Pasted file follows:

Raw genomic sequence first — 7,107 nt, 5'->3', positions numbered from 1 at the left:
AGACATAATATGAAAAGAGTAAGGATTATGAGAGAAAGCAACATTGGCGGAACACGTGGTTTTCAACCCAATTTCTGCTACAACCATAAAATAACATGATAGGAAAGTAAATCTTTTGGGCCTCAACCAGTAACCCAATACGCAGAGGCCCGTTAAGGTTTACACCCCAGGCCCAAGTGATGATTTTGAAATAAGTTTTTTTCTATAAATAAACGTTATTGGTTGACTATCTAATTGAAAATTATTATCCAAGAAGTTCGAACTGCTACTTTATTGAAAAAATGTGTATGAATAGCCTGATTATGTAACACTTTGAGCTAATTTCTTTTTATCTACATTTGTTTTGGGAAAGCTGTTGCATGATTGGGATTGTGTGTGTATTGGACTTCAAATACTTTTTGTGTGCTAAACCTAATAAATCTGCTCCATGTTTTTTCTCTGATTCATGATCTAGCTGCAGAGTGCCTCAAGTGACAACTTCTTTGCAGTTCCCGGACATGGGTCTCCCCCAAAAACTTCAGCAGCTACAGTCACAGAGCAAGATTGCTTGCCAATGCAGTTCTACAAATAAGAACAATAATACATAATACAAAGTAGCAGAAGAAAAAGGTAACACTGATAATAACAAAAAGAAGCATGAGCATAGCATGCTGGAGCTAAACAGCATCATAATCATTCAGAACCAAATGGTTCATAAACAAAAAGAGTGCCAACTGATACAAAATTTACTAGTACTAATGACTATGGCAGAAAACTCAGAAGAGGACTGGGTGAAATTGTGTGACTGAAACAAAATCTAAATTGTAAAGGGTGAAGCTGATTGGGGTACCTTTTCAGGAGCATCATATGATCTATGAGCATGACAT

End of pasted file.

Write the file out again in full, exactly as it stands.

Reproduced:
Raw genomic sequence first — 7,107 nt, 5'->3', positions numbered from 1 at the left:
AGACATAATATGAAAAGAGTAAGGATTATGAGAGAAAGCAACATTGGCGGAACACGTGGTTTTCAACCCAATTTCTGCTACAACCATAAAATAACATGATAGGAAAGTAAATCTTTTGGGCCTCAACCAGTAACCCAATACGCAGAGGCCCGTTAAGGTTTACACCCCAGGCCCAAGTGATGATTTTGAAATAAGTTTTTTTCTATAAATAAACGTTATTGGTTGACTATCTAATTGAAAATTATTATCCAAGAAGTTCGAACTGCTACTTTATTGAAAAAATGTGTATGAATAGCCTGATTATGTAACACTTTGAGCTAATTTCTTTTTATCTACATTTGTTTTGGGAAAGCTGTTGCATGATTGGGATTGTGTGTGTATTGGACTTCAAATACTTTTTGTGTGCTAAACCTAATAAATCTGCTCCATGTTTTTTCTCTGATTCATGATCTAGCTGCAGAGTGCCTCAAGTGACAACTTCTTTGCAGTTCCCGGACATGGGTCTCCCCCAAAAACTTCAGCAGCTACAGTCACAGAGCAAGATTGCTTGCCAATGCAGTTCTACAAATAAGAACAATAATACATAATACAAAGTAGCAGAAGAAAAAGGTAACACTGATAATAACAAAAAGAAGCATGAGCATAGCATGCTGGAGCTAAACAGCATCATAATCATTCAGAACCAAATGGTTCATAAACAAAAAGAGTGCCAACTGATACAAAATTTACTAGTACTAATGACTATGGCAGAAAACTCAGAAGAGGACTGGGTGAAATTGTGTGACTGAAACAAAATCTAAATTGTAAAGGGTGAAGCTGATTGGGGTACCTTTTCAGGAGCATCATATGATCTATGAGCATGACAT